Skip to main content
Bridge Michigan
Michigan’s nonpartisan, nonprofit news source

Trump touts jobs in Michigan, falsely claims he saved auto industry

Trump in Michigan

FREELAND — President Donald Trump visited Michigan on Thursday to tout jobs, falsely claim he “saved the U.S. auto industry” and ask supporters to remember the roaring economy before the coronavirus turned American life upside down. 

Speaking to a crowd of about 5,500 at a hangar at MBS International Airport, Trump took jabs at Democratic opponent Joe Biden and implored Democratic Gov. Gretchen Whitmer, whom he called a “liberal hypocrite,” to “open up your state” from coronavirus restrictions.

“I’m running for re-election to keep jobs in Michigan,” the Republican president told supporters. “Last year, before the China plague came... we had the greatest economy in the history of the world.”

It was the president’s first campaign stop in Michigan since late May, when he visited a Ford Motor Co. plant in Rawsonville. His Thursday visit to Michigan came one day after Biden, the former vice president, visited union workers in Warren and Detroit.

Like Biden, Trump chose a politically significant spot for the visit. Saginaw County is one of the handful of Michigan counties that voted twice for former President Barack Obama but flipped to support Trump in 2016 by just over 1,000 votes.

Trump and Biden are vying for working-class voters seen by some experts as the key to carrying Michigan, which again is a battleground in the presidential campaign.

Here are some takeaways from Trump’s visit:

No, he didn’t save the auto industry

Although some of Trump’s boasts about the economy before the pandemic are accurate, his claim that he “saved the auto industry” is wrong.

He told the crowd, “you better vote for me, I got you so many damn car plants.”

In fact only one major plant, a Jeep plant in Detroit, has been announced in Michigan during his presidency and total auto manufacturing jobs in the state fell 2,000 to 40,300 under Trump as of February, according to federal statistics.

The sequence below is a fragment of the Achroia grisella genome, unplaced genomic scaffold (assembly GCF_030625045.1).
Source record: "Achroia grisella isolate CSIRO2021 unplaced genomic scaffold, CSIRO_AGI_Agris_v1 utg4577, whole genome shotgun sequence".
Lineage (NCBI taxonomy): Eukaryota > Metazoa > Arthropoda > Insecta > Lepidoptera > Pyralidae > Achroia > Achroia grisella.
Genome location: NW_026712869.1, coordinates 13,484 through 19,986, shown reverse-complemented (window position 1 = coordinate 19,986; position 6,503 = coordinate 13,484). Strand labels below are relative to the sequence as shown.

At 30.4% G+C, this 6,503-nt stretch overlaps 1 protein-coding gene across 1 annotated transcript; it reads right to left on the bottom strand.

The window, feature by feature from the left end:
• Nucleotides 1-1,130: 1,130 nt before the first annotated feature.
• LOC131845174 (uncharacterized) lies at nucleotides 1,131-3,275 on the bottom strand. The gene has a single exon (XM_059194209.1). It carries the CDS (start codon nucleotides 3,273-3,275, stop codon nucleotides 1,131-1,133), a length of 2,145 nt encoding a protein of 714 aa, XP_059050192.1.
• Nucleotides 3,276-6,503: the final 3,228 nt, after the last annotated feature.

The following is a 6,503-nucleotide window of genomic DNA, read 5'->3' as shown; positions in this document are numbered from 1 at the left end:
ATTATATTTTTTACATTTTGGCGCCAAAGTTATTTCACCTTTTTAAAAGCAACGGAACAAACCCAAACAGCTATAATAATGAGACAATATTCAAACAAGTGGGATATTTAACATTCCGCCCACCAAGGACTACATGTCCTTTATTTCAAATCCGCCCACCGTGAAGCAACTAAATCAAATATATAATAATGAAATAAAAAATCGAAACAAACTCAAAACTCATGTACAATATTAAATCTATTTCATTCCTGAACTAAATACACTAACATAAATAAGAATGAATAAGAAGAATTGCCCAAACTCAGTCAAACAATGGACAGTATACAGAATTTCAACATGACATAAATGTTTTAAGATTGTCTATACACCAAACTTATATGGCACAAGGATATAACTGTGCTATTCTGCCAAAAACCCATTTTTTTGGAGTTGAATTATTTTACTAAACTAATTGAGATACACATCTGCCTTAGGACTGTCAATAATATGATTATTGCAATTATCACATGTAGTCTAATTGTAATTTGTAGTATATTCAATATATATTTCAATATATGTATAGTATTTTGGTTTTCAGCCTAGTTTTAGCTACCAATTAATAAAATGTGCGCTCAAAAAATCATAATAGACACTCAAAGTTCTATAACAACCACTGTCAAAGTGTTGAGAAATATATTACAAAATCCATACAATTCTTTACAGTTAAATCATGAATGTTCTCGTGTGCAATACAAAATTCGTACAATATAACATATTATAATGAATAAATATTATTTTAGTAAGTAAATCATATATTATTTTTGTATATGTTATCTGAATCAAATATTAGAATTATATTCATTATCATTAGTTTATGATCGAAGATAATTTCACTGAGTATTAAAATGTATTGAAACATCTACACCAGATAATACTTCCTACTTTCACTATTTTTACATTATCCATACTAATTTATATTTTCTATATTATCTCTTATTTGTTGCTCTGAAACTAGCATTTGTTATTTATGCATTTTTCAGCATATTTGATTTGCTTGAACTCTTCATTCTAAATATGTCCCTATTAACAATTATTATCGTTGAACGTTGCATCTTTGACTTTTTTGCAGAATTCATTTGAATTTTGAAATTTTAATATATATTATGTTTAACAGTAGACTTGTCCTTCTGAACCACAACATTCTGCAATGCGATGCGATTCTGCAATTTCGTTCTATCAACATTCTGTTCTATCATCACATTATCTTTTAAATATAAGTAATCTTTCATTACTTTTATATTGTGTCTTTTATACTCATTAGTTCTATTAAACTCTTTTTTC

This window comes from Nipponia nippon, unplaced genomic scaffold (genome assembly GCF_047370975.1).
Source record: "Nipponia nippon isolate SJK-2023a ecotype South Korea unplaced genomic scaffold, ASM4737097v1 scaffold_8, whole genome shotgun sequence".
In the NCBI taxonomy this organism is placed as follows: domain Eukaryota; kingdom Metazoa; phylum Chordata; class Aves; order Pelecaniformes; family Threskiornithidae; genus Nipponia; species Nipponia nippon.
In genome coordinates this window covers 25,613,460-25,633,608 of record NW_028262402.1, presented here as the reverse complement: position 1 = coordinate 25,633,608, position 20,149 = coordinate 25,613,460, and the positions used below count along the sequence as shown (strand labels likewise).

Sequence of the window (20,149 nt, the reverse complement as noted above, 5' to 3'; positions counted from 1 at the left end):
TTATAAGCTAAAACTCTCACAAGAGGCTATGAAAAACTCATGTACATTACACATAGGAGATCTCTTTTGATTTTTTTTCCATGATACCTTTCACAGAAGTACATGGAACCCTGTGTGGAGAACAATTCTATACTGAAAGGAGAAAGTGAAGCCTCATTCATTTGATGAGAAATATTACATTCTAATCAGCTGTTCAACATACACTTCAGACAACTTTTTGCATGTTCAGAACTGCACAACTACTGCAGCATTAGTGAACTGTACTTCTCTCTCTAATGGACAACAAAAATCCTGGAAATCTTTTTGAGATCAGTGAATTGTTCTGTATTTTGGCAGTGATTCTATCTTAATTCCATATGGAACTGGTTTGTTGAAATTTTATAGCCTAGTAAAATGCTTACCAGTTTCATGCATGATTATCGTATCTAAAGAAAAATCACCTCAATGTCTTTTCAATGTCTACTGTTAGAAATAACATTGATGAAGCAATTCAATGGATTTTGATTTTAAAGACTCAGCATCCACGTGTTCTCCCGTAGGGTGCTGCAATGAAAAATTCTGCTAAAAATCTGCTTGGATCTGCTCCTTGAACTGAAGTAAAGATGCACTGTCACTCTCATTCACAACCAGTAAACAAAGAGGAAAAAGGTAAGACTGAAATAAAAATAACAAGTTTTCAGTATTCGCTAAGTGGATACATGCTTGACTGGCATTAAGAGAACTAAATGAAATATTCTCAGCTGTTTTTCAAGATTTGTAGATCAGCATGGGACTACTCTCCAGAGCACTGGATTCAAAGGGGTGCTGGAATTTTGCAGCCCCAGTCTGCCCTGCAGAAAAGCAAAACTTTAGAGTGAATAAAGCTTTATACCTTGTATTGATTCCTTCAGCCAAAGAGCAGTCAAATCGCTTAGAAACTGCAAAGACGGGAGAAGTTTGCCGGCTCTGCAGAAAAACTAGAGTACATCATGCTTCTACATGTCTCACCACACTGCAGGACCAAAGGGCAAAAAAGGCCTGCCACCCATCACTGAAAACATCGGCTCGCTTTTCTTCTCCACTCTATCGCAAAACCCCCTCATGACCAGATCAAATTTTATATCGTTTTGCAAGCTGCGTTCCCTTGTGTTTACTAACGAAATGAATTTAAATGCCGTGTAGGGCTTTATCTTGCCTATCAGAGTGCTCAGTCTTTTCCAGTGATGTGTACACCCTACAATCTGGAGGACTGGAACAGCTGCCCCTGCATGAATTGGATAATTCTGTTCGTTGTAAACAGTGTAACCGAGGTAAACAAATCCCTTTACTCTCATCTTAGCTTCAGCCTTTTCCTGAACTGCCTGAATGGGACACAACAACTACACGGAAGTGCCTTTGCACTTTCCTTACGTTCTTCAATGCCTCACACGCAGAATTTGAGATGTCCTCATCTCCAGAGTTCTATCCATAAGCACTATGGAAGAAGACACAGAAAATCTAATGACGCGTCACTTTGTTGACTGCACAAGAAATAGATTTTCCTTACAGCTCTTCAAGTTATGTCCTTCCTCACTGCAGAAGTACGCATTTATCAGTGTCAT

Biden, meanwhile, has also campaigned on his role in the multibillion-dollar bailout of the auto industry in 2009 as vice president. Several experts have credited the survival of General Motors and Chrysler with bailouts that began under former Republican President George W. Bush and continued under Obama.

Jobs, jobs, jobs

Trump told supporters he’s transformed the Republican Party into “the party of workers.” 

Several supporters at the rally told Bridge that jobs and the economy are the most important issues in the election this year and one of the president’s greatest accomplishments.

Trump highlighted his deal to kill the North American Free Trade Agreement, which unions have blamed for auto companies shipping jobs overseas and Biden supported as a senator. 

The president said his deal to replace the  trade deal with the United States-Mexico-Canada Agreement (USMCA) and withdrawal from the proposed Trans-Pacific Partnership have buoyed the economy.

“USMCA has powerful protections to keep auto manufacturing jobs here in Michigan,” Trump said. “You remember how bad it was before I took office? It was like an avalanche of companies leaving our country.”